This year’s red-hot rent spikes have cooled down a bit. Citing Trulia.com data, CNBC reported that U.S. rents climbed 4.7 percent year-over-year in August, far less than the 5.8 percent annual increases recorded in May and the smallest such jump since March.
Some markets continue to see rapidly rising rents. Houston, Seattle and San Francisco, to name a few, saw rents climb 10 percent year-over-year in August. The New York City metro area saw a 6.6 percent year-over-year increase, according to Trulia. Unlike other large American metro areas, New York’s August increase was greater than it was in May, 5.6 percent.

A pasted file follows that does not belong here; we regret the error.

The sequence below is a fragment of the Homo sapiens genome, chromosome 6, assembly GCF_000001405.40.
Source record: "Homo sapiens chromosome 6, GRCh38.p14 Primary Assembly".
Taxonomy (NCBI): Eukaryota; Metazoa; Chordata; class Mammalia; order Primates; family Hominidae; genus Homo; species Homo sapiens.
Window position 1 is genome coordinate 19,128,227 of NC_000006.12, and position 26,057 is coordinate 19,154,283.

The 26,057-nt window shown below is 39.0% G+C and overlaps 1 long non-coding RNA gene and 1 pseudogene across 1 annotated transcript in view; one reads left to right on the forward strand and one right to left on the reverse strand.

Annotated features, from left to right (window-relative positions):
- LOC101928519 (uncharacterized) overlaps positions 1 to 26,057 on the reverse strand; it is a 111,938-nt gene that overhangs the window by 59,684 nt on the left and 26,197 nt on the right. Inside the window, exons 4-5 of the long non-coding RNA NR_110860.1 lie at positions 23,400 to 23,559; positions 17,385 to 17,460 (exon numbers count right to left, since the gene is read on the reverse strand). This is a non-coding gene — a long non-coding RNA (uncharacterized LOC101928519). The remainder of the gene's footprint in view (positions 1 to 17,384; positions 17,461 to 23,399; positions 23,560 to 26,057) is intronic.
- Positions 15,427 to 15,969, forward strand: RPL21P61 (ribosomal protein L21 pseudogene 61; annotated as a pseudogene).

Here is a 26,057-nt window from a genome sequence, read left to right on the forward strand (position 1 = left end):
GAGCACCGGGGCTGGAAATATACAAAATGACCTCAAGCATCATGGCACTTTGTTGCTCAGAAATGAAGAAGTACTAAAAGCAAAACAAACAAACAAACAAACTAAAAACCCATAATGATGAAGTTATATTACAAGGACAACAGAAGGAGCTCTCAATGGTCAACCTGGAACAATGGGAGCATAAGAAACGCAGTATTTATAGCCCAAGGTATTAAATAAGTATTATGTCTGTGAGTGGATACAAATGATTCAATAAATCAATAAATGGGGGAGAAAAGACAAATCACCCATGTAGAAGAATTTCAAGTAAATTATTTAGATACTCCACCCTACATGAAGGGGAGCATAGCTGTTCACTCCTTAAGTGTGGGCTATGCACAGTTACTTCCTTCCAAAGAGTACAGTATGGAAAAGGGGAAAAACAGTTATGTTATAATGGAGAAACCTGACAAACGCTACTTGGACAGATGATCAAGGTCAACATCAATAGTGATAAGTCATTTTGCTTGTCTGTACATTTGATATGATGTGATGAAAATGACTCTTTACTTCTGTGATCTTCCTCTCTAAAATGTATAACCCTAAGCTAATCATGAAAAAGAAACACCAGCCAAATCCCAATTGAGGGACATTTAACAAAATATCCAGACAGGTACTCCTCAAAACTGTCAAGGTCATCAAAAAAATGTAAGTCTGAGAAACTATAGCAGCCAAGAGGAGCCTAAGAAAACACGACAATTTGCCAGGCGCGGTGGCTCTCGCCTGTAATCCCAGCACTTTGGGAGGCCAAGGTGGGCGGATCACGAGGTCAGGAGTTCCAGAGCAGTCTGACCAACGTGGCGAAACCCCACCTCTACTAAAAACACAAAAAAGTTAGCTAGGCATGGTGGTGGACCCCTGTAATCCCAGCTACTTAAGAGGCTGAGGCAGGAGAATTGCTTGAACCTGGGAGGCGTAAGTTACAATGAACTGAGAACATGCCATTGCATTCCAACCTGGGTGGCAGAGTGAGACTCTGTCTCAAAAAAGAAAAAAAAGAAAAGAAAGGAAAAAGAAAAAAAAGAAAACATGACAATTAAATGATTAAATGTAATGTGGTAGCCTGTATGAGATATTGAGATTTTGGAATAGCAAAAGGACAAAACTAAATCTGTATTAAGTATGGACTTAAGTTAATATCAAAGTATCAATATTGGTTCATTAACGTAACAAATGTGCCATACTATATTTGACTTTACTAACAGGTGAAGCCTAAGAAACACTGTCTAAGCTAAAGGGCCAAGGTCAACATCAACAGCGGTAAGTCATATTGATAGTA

“New construction that started last year is finally coming onto the market, giving renters more choices and some relief from rising rents,” Jed Kolko, chief economist at Trulia, told CNBC.
But an improving housing market can exist with a spiking rental market peacefully for a time, CNBC said, because much of the growth in housing prices has been caused by investors trolling the distressed market, buying in bulk, and pushing down supply.